for National Geographic News
Archaeologists working in the heart of Mexico City have discovered an altar and a monolith that date back more than 500 years to Aztec times.
The finds may be one of the most significant Aztec discoveries in years.
The altar depicts the Aztec rain god Tlaloc and was uncovered last weekend at the Aztec main temple, Templo Mayor, near mexico City's central Zocalo Square.
The 11-foot (3.5-meter) monolith, which is still mostly buried, is potentially the more important discovery. Some archaeologists speculate the stone slab could be part of an entrance to an underground chamber.
"This is a really impressive and exceptional Aztec monolith," said Leonardo López Luján, an archaeologist at the Museo del Templo Mayor.
The Aztec empire encompassed much of modern-day central Mexico. It reached its height about 500 years ago.
The Aztec were a deeply religious people who built monumental works. Templo Mayor, or the Great Temple, was the biggest pyramid of the Aztec capital, Tenochtitlan.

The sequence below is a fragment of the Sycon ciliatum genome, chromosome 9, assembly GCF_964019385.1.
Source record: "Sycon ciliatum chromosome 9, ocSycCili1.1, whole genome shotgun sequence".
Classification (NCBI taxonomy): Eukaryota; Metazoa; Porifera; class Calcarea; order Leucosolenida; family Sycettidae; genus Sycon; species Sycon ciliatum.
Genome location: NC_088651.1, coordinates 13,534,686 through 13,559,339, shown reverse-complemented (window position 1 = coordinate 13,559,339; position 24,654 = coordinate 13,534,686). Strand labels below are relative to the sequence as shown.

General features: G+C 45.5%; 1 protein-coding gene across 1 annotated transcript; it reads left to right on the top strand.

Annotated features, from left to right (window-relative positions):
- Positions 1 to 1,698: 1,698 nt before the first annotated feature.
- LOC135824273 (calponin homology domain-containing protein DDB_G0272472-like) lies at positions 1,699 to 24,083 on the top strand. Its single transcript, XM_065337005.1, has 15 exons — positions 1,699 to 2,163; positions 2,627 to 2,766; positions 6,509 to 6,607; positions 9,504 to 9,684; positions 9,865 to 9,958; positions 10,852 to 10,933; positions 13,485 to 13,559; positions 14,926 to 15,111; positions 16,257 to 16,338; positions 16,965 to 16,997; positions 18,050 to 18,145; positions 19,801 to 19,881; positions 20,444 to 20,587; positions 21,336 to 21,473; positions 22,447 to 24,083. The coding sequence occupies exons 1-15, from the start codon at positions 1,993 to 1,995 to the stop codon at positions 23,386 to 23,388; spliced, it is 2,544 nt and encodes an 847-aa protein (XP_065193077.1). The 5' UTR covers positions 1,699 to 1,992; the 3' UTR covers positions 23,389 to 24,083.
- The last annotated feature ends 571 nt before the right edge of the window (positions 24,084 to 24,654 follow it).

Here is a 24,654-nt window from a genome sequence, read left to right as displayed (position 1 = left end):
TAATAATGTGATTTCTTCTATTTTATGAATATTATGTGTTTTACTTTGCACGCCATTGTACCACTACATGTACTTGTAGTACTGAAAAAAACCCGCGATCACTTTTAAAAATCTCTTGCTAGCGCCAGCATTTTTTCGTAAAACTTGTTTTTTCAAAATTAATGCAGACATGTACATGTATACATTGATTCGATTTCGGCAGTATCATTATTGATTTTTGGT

Spanish conquistadors destroyed the temple when they razed the city in 1521. Mexico City is built on top of the ruins of Tenochtitlan.
The temple was first excavated in 1978 after electricity workers found a giant carving of an Aztec goddess at the site. Remains of the lower portions of the temple complex, buried underneath the city, have since been unearthed.
A team of archaeologists led by Álvaro Barrera discovered the altar and monolith on the western side of the temple site.
The altar, which probably dates back to the kingdom of Motecuhzoma I (1440-1469), is made of stone and earth and covered with stucco. It has a frieze of the god Tlaloc and another figure depicting an agricultural deity.
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